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Applying Regional Chemostratigraphic Variability to Refine Sequence Stratigraphic Frameworks within the Woodford Shale, Oklahoma

Bryan W. Turner, Jessica A. Tréanton, and Roger M. Slatt


The Woodford Shale provides an opportunity to test recent advances in handheld XRF (HHXRF) technology to develop sequence stratigraphic frameworks by comparing chemostratigraphic profiles directly to gamma ray logs and measured stratigraphic sections obtained from the same locations. Gamma ray profiles allow a direct integration of these newly ob-tained chemostratigraphic profiles into previously interpreted sequence stratigraphic frameworks. One field site and three cores of the Woodford Shale have been scanned using the HHXRF to develop a preliminary analysis of the regional variability of chemostratigraphic profiles for this formation.

Three cores from Caddo, Washington, and Pottawatomie Counties in Oklahoma and one outcrop at the Hunton Anticline Quarry (HAQ) in Murray County, OK represent both proximal and distal environments of the Woodford Shale. Clean surfaces at each area are scanned at one foot intervals using the HHXRF to determine the elemental profiles. At the same resolution, a gamma ray profile is scanned using a GR scintillometer or core spectral gamma ray. The lithologic description, gamma ray profile, and elemental profiles are then used to develop the sequence stratigraphic interpretation.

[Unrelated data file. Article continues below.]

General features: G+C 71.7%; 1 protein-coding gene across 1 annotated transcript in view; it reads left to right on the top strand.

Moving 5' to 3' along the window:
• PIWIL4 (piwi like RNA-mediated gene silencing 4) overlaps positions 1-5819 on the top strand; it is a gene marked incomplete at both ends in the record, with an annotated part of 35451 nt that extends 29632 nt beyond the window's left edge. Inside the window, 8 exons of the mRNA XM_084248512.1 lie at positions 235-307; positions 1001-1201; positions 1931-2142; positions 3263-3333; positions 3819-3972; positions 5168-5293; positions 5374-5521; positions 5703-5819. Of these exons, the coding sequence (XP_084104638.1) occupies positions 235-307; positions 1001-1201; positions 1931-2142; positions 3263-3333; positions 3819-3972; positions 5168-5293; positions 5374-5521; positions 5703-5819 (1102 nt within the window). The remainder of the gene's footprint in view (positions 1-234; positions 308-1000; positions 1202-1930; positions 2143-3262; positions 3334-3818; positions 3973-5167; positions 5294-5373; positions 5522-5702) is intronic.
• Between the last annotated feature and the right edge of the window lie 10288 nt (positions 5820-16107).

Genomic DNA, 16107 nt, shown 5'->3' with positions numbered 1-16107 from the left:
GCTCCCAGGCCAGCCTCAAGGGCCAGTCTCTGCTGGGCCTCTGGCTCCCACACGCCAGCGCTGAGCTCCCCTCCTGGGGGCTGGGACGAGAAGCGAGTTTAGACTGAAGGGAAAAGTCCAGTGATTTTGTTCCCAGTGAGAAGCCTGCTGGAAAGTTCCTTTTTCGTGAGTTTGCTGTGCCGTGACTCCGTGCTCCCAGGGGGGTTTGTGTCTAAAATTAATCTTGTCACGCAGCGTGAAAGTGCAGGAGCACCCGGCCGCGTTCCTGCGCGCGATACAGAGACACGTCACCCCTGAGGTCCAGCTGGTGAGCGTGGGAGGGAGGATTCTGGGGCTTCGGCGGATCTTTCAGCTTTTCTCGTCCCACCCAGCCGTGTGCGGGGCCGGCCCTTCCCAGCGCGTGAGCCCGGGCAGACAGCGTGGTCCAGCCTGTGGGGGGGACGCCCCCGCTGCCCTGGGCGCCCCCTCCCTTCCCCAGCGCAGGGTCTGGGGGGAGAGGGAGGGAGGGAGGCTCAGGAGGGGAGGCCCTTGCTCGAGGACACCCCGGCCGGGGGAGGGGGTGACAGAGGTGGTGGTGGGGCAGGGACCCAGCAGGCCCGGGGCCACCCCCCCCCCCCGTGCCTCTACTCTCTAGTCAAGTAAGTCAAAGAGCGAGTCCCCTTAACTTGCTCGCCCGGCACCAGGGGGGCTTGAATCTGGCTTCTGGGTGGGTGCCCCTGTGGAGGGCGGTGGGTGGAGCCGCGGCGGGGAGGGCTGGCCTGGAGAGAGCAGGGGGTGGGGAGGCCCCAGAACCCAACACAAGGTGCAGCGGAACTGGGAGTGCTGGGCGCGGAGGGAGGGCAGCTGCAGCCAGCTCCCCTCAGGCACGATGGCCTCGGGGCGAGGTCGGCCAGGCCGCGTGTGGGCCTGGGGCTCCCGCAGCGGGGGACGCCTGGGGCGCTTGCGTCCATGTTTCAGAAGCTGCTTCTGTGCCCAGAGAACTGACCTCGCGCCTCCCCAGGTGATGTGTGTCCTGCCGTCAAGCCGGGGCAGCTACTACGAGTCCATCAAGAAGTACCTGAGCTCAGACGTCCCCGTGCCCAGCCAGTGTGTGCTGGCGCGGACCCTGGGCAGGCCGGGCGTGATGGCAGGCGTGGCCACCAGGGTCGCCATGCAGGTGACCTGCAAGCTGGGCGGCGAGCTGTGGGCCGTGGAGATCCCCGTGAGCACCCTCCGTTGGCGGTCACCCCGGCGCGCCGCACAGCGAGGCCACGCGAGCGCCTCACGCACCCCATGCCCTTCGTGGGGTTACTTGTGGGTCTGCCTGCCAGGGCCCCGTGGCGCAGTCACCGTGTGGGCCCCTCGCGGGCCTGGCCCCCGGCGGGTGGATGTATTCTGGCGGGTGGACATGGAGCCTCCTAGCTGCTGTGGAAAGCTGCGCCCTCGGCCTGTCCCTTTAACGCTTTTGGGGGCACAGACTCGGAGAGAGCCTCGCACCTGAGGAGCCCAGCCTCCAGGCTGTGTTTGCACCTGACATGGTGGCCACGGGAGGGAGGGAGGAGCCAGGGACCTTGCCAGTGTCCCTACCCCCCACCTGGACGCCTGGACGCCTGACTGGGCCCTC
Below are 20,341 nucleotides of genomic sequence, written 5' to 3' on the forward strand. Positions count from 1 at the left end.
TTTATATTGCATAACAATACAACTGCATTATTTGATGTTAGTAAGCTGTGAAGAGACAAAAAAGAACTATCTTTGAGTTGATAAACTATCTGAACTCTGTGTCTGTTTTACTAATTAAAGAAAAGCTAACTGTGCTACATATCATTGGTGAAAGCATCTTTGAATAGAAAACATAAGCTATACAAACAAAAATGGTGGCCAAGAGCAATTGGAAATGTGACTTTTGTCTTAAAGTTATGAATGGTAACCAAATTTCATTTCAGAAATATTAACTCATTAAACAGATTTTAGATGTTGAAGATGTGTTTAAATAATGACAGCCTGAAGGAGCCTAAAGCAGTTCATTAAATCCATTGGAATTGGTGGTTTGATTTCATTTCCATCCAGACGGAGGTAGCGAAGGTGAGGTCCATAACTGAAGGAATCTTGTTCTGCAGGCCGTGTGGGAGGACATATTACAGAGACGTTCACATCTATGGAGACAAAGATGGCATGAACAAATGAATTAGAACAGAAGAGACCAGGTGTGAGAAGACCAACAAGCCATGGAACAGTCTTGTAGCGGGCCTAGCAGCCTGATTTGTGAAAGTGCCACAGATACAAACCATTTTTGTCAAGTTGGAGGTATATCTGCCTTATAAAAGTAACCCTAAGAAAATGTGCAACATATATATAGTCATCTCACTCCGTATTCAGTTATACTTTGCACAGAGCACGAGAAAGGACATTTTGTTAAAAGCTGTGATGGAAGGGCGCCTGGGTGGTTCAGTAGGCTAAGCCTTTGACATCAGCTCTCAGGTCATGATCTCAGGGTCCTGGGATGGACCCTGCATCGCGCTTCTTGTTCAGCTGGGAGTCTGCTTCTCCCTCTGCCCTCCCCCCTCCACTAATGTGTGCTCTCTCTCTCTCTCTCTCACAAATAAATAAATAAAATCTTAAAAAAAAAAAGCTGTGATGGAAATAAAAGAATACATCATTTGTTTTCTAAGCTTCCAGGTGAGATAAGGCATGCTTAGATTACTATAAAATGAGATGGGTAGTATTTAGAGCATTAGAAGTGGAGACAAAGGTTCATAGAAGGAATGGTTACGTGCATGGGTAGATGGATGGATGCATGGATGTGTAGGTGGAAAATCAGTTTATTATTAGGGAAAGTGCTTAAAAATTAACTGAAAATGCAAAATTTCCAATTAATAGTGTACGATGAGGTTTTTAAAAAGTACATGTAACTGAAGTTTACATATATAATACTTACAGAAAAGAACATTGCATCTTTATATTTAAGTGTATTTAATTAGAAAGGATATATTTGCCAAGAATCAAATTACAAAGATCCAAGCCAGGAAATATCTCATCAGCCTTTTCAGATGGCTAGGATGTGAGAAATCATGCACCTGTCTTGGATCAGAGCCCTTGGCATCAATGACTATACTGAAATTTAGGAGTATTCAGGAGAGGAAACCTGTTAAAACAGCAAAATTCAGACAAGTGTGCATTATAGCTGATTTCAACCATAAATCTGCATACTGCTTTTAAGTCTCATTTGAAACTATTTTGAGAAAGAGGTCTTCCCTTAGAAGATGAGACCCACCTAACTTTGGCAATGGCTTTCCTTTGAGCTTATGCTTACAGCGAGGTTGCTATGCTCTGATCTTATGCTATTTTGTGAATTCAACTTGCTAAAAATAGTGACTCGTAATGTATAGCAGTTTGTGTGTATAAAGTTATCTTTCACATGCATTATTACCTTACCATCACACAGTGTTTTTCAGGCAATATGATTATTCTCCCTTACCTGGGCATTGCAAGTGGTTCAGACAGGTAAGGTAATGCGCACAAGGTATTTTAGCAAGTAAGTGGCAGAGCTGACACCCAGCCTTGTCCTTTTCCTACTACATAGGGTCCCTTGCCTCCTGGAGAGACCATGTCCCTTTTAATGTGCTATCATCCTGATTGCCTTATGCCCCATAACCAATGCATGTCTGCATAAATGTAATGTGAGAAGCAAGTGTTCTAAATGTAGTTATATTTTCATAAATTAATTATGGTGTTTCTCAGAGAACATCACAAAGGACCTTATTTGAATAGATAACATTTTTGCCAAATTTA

Correlations based on regional scale variations in chemostratigraphic proxies show an overall increase in sedimentation in proximal settings with a decrease in sedimentation in distal settings. Drops in continentally derived sedimentation are interpreted from dilution of the Zr and Ti signals, associated with clastic sedimentation, relative to the concentration of K and Al which are associated with clay mineral accumulation. All these elements are regarded as relatively immobile elements. In the distal setting the chemostratigraphic ratios between clastic and clay proxies show a dilution of Ti and Zr between 10-60% in the upper Woodford relative to the lower Woodford, while in the proximal setting these ratios are concentrated up to 12-15% in the upper Woodford relative to the lower. These changes are indicative of a landward shift in sedimentation.

AAPG Search and Discovery Article #90205 © AAPG Geoscience Technology Workshop, Permian and Midland Basin New Technologies, September 4-5, 2014, Houston, Texas